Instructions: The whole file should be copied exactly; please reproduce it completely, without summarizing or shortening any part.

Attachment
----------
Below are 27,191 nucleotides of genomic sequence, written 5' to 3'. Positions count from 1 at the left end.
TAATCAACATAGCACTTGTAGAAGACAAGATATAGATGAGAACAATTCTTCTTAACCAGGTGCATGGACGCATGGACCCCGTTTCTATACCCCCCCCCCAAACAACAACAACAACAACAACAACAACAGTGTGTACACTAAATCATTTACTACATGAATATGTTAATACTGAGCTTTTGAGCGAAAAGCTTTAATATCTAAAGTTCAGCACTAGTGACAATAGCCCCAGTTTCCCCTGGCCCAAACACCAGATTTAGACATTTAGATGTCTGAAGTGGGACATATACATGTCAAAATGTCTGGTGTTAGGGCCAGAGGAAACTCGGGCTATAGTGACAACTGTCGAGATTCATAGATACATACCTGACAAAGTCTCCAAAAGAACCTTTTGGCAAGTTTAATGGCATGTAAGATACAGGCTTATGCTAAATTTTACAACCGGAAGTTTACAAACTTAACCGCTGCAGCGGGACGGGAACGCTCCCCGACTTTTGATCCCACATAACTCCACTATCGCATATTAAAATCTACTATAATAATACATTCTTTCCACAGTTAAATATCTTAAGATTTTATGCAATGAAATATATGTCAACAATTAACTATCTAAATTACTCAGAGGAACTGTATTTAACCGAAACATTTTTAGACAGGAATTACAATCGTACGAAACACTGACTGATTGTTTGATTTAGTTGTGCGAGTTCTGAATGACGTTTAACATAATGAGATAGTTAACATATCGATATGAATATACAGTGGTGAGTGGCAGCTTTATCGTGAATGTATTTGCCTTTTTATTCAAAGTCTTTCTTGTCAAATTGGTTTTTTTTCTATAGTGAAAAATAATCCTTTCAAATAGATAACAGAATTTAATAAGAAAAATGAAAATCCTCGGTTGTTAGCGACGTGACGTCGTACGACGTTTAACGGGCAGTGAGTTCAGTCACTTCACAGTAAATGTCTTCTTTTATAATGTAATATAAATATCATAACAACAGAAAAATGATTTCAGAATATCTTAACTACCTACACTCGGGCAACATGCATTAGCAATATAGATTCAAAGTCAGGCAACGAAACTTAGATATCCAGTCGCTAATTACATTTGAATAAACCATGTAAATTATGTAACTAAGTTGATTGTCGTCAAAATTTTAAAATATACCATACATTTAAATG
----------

Below are 27,191 nucleotides of genomic sequence, written 5' to 3'. Positions count from 1 at the left end.
TAATCAACATAGCACTTGTAGAAGACAAGATATAGATGAGAACAATTCTTCTTAACCAGGTGCATGGACGCATGGACCCCGTTTCTATACCCCCCCCCCAAACAACAACAACAACAACAACAACAACAGTGTGTACACTAAATCATTTACTACATGAATATGTTAATACTGAGCTTTTGAGCGAAAAGCTTTAATATCTAAAGTTCAGCACTAGTGACAATAGCCCCAGTTTCCCCTGGCCCAAACACCAGATTTAGACATTTAGATGTCTGAAGTGGGACATATACATGTCAAAATGTCTGGTGTTAGGGCCAGAGGAAACTCGGGCTATAGTGACAACTGTCGAGATTCATAGATACATACCTGACAAAGTCTCCAAAAGAACCTTTTGGCAAGTTTAATGGCATGTAAGATACAGGCTTATGCTAAATTTTACAACCGGAAGTTTACAAACTTAACCGCTGCAGCGGGACGGGAACGCTCCCCGACTTTTGATCCCACATAACTCCACTATCGCATATTAAAATCTACTATAATAATACATTCTTTCCACAGTTAAATATCTTAAGATTTTATGCAATGAAATATATGTCAACAATTAACTATCTAAATTACTCAGAGGAACTGTATTTAACCGAAACATTTTTAGACAGGAATTACAATCGTACGAAACACTGACTGATTGTTTGATTTAGTTGTGCGAGTTCTGAATGACGTTTAACATAATGAGATAGTTAACATATCGATATGAATATACAGTGGTGAGTGGCAGCTTTATCGTGAATGTATTTGCCTTTTTATTCAAAGTCTTTCTTGTCAAATTGGTTTTTTTTCTATAGTGAAAAATAATCCTTTCAAATAGATAACAGAATTTAATAAGAAAAATGAAAATCCTCGGTTGTTAGCGACGTGACGTCGTACGACGTTTAACGGGCAGTGAGTTCAGTCACTTCACAGTAAATGTCTTCTTTTATAATGTAATATAAATATCATAACAACAGAAAAATGATTTCAGAATATCTTAACTACCTACACTCGGGCAACATGCATTAGCAATATAGATTCAAAGTCAGGCAACGAAACTTAGATATCCAGTCGCTAATTACATTTGAATAAACCATGTAAATTATGTAACTAAGTTGATTGTCGTCAAAATTTTAAAATATACCATACATTTAAATG